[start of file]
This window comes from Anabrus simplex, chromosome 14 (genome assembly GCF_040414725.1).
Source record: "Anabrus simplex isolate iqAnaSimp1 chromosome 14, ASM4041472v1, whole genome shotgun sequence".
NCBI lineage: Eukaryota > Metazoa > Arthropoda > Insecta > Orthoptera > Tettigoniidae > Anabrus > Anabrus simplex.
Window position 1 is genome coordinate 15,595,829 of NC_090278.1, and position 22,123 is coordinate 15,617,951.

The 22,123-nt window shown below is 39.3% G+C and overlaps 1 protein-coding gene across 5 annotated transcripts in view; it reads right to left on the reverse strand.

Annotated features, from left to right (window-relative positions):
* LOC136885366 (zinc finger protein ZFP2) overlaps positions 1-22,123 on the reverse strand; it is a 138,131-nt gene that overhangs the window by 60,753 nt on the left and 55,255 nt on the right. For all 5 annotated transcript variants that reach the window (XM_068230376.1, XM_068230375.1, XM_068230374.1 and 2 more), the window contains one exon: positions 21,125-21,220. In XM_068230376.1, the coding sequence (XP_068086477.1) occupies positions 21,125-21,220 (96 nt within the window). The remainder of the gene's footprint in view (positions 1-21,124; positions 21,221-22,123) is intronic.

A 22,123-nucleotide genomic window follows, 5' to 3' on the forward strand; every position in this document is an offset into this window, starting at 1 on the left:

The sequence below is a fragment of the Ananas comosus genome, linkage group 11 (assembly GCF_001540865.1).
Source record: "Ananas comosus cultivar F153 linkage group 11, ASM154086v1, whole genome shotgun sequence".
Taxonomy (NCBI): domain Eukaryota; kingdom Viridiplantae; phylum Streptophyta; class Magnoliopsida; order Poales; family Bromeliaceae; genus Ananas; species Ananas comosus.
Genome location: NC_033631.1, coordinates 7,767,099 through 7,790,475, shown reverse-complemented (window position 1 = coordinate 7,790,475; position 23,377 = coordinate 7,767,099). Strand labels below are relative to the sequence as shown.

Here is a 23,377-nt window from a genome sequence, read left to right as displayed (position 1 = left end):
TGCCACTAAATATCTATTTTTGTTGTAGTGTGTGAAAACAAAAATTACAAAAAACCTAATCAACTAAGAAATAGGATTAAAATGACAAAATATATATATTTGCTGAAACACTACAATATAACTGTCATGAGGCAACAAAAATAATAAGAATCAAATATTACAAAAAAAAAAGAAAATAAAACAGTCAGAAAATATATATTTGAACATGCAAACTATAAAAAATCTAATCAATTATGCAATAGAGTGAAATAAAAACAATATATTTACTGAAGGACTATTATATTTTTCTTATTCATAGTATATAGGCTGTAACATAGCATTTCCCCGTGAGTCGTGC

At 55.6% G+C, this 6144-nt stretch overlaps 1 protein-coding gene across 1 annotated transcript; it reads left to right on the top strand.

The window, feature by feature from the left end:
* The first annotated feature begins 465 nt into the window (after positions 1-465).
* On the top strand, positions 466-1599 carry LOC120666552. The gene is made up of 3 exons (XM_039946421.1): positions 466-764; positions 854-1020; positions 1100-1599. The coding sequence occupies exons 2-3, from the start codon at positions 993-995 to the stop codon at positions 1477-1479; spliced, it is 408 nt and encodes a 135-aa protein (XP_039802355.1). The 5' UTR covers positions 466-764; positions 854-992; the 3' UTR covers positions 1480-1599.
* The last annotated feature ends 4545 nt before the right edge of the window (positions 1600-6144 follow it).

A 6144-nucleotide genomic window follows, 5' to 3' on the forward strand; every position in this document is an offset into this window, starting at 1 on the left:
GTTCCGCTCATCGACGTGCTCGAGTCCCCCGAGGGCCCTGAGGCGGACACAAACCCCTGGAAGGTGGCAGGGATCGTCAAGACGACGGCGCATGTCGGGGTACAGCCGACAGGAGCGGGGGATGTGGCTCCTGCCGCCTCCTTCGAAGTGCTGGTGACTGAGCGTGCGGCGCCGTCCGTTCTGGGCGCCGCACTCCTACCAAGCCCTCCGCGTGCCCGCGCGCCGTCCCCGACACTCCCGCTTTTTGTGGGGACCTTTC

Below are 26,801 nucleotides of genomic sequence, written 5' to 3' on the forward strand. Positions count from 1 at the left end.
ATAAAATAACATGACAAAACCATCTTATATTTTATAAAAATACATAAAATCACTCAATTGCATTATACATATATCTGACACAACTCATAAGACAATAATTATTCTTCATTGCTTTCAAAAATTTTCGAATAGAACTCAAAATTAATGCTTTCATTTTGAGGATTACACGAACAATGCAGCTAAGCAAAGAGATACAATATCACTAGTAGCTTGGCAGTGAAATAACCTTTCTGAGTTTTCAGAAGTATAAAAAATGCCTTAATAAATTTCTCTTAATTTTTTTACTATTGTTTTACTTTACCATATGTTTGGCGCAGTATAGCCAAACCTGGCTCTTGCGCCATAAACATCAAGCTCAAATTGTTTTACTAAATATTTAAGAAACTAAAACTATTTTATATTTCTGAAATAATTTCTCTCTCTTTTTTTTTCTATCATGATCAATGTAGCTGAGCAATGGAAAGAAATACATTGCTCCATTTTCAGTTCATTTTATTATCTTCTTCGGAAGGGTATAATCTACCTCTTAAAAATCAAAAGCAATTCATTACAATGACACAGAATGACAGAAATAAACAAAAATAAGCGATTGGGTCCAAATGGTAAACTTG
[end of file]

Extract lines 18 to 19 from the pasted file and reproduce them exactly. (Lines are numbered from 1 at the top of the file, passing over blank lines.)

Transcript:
* On the top strand, positions 466-1599 carry LOC120666552. The gene is made up of 3 exons (XM_039946421.1): positions 466-764; positions 854-1020; positions 1100-1599. The coding sequence occupies exons 2-3, from the start codon at positions 993-995 to the stop codon at positions 1477-1479; spliced, it is 408 nt and encodes a 135-aa protein (XP_039802355.1). The 5' UTR covers positions 466-764; positions 854-992; the 3' UTR covers positions 1480-1599.
* The last annotated feature ends 4545 nt before the right edge of the window (positions 1600-6144 follow it).